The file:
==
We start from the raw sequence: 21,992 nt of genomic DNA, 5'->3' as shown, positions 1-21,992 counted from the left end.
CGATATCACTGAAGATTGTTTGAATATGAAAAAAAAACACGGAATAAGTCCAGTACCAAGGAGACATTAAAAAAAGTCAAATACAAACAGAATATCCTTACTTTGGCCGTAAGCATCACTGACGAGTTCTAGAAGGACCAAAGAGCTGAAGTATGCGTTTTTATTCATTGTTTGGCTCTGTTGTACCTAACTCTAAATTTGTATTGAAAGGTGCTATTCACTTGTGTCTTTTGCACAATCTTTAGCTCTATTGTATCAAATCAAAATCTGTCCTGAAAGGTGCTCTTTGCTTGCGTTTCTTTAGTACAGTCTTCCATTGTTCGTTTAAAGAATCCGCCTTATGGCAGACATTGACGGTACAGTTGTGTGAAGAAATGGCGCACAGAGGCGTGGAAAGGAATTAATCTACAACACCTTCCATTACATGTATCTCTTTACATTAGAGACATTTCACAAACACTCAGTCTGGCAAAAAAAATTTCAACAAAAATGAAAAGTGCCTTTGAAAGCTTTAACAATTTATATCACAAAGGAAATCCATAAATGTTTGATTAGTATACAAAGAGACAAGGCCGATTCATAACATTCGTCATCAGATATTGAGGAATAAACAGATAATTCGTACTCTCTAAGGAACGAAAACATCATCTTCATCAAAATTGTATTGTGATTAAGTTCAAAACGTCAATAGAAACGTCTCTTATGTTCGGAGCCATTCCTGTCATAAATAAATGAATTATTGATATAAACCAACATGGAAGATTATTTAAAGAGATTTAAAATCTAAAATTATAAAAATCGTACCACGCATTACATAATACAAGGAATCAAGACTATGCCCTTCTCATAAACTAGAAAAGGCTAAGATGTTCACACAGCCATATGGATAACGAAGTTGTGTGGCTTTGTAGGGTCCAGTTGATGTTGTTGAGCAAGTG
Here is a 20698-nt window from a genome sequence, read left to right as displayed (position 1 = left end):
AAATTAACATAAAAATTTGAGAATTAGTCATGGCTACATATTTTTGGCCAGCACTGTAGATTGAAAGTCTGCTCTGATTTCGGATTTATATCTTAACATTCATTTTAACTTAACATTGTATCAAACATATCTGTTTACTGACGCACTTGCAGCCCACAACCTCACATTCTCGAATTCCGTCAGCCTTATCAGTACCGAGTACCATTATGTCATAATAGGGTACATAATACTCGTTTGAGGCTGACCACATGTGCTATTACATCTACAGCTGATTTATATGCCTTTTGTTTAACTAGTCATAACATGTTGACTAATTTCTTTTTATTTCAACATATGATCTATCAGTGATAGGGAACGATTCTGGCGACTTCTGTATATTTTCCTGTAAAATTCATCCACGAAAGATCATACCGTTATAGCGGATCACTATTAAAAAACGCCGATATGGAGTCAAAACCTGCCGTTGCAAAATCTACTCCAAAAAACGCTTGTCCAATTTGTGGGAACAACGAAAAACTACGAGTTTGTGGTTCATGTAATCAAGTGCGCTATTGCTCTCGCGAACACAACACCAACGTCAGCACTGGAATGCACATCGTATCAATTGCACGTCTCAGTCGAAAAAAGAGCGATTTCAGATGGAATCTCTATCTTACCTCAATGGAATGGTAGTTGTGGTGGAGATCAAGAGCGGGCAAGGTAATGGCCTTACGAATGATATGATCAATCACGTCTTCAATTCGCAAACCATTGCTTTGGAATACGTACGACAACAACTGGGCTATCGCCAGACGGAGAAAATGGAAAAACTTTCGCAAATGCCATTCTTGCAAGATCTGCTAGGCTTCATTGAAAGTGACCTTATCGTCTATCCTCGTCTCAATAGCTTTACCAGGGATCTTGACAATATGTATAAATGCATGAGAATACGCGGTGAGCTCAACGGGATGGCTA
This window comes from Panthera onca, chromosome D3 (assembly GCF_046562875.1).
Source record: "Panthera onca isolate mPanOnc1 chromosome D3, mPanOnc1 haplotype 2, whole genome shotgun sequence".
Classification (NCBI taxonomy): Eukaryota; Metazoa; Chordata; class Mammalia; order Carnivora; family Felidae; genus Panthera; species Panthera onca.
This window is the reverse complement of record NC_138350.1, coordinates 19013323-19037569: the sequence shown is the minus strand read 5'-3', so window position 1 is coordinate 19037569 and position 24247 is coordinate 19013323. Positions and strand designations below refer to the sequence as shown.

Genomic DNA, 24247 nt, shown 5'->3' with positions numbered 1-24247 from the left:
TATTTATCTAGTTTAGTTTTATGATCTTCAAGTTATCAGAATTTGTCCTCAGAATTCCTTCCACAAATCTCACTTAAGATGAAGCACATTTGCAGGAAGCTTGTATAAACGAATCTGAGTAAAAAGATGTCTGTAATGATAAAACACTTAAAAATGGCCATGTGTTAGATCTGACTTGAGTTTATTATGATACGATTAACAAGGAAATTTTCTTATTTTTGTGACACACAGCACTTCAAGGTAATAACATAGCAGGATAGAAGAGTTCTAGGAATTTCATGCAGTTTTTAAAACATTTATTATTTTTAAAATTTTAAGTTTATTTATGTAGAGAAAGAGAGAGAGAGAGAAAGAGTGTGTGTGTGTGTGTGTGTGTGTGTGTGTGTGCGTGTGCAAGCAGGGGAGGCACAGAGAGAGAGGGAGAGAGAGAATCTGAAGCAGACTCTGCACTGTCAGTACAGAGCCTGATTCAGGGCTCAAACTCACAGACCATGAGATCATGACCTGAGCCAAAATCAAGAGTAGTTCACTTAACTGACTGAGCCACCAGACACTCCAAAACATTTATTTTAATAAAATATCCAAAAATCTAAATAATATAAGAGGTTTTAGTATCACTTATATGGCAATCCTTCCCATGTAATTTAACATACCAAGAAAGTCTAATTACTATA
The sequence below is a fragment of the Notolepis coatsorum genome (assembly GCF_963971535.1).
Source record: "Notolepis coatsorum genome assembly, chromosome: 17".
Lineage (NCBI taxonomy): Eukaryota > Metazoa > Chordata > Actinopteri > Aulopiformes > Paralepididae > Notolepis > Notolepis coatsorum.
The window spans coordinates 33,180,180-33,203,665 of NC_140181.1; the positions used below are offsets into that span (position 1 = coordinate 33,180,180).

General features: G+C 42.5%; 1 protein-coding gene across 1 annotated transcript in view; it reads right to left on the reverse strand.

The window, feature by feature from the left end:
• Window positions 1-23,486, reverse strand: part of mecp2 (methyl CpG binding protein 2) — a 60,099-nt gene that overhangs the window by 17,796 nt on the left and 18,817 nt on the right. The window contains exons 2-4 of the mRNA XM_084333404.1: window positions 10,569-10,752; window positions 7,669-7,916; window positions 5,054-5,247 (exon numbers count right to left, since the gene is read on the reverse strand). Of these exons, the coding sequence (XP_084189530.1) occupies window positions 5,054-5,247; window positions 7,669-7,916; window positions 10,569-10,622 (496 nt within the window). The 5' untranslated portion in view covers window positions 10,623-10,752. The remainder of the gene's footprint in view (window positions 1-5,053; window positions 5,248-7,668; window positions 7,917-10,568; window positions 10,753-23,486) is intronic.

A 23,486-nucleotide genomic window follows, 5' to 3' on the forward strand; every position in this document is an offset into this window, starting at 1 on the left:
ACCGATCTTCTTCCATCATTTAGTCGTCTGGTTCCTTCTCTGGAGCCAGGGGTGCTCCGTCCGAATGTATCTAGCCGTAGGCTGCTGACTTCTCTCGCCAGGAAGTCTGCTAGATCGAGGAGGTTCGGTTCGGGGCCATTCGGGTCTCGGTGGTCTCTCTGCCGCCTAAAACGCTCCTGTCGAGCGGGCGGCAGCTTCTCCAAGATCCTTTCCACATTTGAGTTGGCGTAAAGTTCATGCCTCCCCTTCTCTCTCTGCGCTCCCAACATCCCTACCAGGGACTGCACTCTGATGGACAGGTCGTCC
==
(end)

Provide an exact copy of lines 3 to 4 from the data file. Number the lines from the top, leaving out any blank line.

Here is a 20698-nt window from a genome sequence, read left to right as displayed (position 1 = left end):
AAATTAACATAAAAATTTGAGAATTAGTCATGGCTACATATTTTTGGCCAGCACTGTAGATTGAAAGTCTGCTCTGATTTCGGATTTATATCTTAACATTCATTTTAACTTAACATTGTATCAAACATATCTGTTTACTGACGCACTTGCAGCCCACAACCTCACATTCTCGAATTCCGTCAGCCTTATCAGTACCGAGTACCATTATGTCATAATAGGGTACATAATACTCGTTTGAGGCTGACCACATGTGCTATTACATCTACAGCTGATTTATATGCCTTTTGTTTAACTAGTCATAACATGTTGACTAATTTCTTTTTATTTCAACATATGATCTATCAGTGATAGGGAACGATTCTGGCGACTTCTGTATATTTTCCTGTAAAATTCATCCACGAAAGATCATACCGTTATAGCGGATCACTATTAAAAAACGCCGATATGGAGTCAAAACCTGCCGTTGCAAAATCTACTCCAAAAAACGCTTGTCCAATTTGTGGGAACAACGAAAAACTACGAGTTTGTGGTTCATGTAATCAAGTGCGCTATTGCTCTCGCGAACACAACACCAACGTCAGCACTGGAATGCACATCGTATCAATTGCACGTCTCAGTCGAAAAAAGAGCGATTTCAGATGGAATCTCTATCTTACCTCAATGGAATGGTAGTTGTGGTGGAGATCAAGAGCGGGCAAGGTAATGGCCTTACGAATGATATGATCAATCACGTCTTCAATTCGCAAACCATTGCTTTGGAATACGTACGACAACAACTGGGCTATCGCCAGACGGAGAAAATGGAAAAACTTTCGCAAATGCCATTCTTGCAAGATCTGCTAGGCTTCATTGAAAGTGACCTTATCGTCTATCCTCGTCTCAATAGCTTTACCAGGGATCTTGACAATATGTATAAATGCATGAGAATACGCGGTGAGCTCAACGGGATGGCTA